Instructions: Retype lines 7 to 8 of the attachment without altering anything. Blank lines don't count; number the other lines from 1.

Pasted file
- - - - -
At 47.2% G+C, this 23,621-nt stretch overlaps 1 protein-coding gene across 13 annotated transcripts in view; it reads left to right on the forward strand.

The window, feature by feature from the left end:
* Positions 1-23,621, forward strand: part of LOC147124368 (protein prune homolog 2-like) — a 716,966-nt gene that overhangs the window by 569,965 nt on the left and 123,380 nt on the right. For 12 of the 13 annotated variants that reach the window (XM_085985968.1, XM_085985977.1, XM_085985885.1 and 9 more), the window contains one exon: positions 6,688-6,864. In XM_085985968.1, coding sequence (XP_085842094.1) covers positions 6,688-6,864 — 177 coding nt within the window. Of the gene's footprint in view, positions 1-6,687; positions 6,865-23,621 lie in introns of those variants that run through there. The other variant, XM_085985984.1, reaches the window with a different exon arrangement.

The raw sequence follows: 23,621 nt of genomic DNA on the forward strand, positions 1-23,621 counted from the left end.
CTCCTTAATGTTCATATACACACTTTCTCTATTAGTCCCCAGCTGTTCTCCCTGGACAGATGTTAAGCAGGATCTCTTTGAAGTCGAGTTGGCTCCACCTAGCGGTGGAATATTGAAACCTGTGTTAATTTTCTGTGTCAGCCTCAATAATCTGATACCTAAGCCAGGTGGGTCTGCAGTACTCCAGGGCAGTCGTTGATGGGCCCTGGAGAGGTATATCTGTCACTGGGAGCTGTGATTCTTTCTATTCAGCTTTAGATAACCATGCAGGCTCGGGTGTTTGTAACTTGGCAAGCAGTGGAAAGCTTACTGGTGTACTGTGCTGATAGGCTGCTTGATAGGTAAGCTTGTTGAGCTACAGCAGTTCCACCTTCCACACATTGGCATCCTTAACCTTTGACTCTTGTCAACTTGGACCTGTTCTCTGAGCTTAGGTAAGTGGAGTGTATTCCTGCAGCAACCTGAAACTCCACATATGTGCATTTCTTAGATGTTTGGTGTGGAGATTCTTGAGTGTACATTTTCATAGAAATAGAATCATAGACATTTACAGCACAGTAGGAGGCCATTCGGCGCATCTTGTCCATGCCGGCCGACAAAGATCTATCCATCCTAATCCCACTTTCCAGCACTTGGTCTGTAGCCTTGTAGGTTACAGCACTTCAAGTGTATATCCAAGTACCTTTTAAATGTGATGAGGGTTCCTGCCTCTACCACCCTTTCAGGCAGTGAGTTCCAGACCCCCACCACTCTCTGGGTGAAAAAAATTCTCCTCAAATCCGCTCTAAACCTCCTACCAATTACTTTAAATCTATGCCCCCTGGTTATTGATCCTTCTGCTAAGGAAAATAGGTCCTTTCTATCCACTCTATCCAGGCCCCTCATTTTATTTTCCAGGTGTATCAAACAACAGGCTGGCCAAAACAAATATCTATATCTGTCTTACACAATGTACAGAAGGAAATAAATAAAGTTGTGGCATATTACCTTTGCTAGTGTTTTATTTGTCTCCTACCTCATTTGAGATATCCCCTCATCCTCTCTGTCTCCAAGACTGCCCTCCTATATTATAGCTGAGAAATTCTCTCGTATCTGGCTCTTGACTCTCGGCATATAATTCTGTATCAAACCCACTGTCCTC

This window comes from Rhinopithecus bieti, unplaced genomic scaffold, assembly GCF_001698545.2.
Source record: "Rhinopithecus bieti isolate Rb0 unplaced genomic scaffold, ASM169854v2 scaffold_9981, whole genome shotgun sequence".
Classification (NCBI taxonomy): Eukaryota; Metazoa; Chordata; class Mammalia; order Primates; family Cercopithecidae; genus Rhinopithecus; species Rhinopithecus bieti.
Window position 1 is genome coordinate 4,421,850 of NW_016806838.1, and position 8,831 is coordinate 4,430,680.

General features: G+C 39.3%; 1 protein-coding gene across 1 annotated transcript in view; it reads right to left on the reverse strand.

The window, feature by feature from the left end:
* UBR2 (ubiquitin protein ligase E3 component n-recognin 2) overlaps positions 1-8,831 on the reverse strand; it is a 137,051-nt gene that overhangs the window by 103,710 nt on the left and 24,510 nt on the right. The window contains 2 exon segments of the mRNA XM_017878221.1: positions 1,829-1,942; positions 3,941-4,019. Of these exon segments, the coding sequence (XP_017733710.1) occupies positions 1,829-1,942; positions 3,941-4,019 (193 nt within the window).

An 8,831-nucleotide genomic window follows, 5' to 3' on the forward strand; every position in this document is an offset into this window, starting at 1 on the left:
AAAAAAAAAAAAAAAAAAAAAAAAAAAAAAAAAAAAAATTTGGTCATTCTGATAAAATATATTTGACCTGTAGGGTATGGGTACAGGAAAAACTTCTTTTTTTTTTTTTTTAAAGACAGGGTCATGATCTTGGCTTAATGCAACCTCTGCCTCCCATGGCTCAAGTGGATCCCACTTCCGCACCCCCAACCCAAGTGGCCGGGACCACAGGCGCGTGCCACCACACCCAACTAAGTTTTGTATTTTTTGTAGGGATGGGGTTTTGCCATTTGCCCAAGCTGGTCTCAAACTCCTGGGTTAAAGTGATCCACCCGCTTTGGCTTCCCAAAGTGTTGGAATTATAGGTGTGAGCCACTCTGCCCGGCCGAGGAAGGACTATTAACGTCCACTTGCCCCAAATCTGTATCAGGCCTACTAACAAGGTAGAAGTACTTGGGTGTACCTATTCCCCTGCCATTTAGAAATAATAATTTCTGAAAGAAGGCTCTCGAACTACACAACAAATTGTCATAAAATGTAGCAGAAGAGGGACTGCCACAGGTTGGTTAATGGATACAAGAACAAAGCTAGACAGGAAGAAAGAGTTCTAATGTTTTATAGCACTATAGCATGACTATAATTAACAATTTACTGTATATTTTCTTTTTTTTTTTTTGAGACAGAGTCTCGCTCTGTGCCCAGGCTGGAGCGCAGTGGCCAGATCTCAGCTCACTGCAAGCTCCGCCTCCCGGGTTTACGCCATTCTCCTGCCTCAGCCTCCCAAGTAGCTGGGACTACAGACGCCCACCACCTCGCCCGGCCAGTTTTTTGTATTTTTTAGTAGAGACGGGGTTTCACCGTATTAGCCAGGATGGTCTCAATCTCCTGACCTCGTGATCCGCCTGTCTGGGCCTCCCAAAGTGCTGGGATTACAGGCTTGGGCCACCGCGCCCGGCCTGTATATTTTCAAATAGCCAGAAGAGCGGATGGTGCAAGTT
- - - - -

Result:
Source record: "Rhinopithecus bieti isolate Rb0 unplaced genomic scaffold, ASM169854v2 scaffold_9981, whole genome shotgun sequence".
Classification (NCBI taxonomy): Eukaryota; Metazoa; Chordata; class Mammalia; order Primates; family Cercopithecidae; genus Rhinopithecus; species Rhinopithecus bieti.